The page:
Journalist killings must come down, says US ambassador
MANILA, Philippines–US Ambassador Philip Goldberg on Thursday described the situation of violence and killings against journalists in the country as “a glass half full,” saying the government must continue to work to bring the number of incidents down to zero.
While press freedom in the Philippines has had a “positive development” over the past few years, the declining incidence of media killings did not reflect the reality, Goldberg told a forum on Wednesday hosted by the Philippine Center for Investigative Journalism to mark World Press Freedom Day.
“We’ve seen some positive development with regards to press freedom in the Philippines over the last few years but it’s not there yet,” he said.
Goldberg cited data from human rights organizations showing that cases of extrajudicial killings, including those of journalists, had dropped from a high of more than 200 per year in the late 2000s to from 50 to 100 per year in recent years.
“I feel almost embarrassed saying that that’s a positive development because it’s not in reality… there is still a tragic number of deaths,” Goldberg said.
“But statistics show both a significant decline in extrajudicial killings as well as the seriousness of the problem in the Philippines. It’s a glass half full,” he said.
The International Committee to Protect Journalists has ranked the Philippines as the third-most dangerous country for journalists next to Iraq and Syria, with at least 77 deaths.
In 2013, the World Press Freedom Index placed the Philippines in 147th place among 180 countries, and 149th in the succeeding year.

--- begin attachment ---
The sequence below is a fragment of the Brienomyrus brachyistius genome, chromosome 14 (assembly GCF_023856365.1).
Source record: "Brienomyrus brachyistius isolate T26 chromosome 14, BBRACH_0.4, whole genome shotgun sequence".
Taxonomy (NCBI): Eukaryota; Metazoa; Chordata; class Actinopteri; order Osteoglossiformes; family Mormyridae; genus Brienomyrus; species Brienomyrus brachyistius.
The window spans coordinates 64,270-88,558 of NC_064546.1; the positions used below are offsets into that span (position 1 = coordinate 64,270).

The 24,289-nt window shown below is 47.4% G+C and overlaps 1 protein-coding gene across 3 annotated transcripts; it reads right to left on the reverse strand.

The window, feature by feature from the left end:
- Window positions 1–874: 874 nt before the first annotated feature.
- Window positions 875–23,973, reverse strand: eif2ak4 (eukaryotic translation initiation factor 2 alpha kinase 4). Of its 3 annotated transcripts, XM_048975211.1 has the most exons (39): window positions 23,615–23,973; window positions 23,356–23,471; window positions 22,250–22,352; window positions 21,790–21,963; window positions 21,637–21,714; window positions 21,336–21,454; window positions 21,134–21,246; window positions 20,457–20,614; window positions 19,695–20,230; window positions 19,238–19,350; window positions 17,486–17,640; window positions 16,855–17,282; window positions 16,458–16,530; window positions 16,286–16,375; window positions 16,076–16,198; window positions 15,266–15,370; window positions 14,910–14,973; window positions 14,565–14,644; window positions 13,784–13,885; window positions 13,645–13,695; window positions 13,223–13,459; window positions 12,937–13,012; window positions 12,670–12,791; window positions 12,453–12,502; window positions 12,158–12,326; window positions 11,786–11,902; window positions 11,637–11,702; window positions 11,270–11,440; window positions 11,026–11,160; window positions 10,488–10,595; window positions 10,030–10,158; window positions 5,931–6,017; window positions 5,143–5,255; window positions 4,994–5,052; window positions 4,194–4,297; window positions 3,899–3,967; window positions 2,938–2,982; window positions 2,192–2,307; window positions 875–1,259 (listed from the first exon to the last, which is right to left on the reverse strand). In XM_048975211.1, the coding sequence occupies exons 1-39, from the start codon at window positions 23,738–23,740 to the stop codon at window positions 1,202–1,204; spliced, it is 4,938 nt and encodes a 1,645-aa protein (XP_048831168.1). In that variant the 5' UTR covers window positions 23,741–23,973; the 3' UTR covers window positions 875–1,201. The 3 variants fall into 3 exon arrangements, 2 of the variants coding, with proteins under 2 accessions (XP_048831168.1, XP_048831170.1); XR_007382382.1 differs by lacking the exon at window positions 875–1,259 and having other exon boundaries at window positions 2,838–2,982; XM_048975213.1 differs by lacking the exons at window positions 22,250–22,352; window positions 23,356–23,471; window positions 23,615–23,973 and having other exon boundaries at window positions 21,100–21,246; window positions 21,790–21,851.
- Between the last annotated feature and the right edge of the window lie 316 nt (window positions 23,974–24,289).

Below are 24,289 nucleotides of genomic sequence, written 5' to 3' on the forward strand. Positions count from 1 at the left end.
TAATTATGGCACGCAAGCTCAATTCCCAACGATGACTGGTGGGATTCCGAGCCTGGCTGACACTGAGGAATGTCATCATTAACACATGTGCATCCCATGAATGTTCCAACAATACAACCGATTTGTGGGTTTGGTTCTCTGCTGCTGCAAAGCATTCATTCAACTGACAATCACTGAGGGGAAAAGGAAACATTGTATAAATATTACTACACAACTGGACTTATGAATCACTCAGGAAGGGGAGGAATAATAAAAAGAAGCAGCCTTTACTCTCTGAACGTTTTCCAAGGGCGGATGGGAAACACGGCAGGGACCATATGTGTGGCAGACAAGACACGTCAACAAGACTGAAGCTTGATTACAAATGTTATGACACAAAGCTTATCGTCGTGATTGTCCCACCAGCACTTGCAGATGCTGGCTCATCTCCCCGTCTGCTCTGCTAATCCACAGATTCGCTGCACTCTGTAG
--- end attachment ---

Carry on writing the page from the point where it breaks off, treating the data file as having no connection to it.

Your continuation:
The Philippines, with the help of other governments, institutions and civil society groups, must work “so that the number becomes zero” and legal action against perpetrators will be facilitated in a speedy manner, Goldberg said.
Citing the slow pace of the trial of the suspects in the Maguindanao massacre, which claimed the lives of 58 people, 32 of them journalists, the US ambassador urged the government to do more to address media violence and killings, like training the police in effective investigation techniques and training prosecutors to work with law-enforcement agencies.
But he also noted that the government had taken some important steps, like deepening coordination between prosecutors and the police in pushing for extrajudicial-related cases.
“As a result of this collaboration, prosecutors can take a more proactive approach early in the investigative stage to ensure higher conviction rates of cases involving grave violations of human rights,” said Goldberg.
Terence Jones, the UN resident coordinator and United Nations Development Program resident representative, said that despite the restoration of democracy through the People Power revolution 29 years ago, the culture of impunity continued in the Philippines.
“The Philippines has ranked as one of the most dangerous countries in the world for media personnel… We should reflect upon why [this] trend is happening,” Jones told the forum.
“These extrajudicial killings don’t only pose a threat to a journalist’s right to life. They also represent threats to freedom of speech, right to information and, ultimately, the right of a nation to call itself a democracy,” he said.
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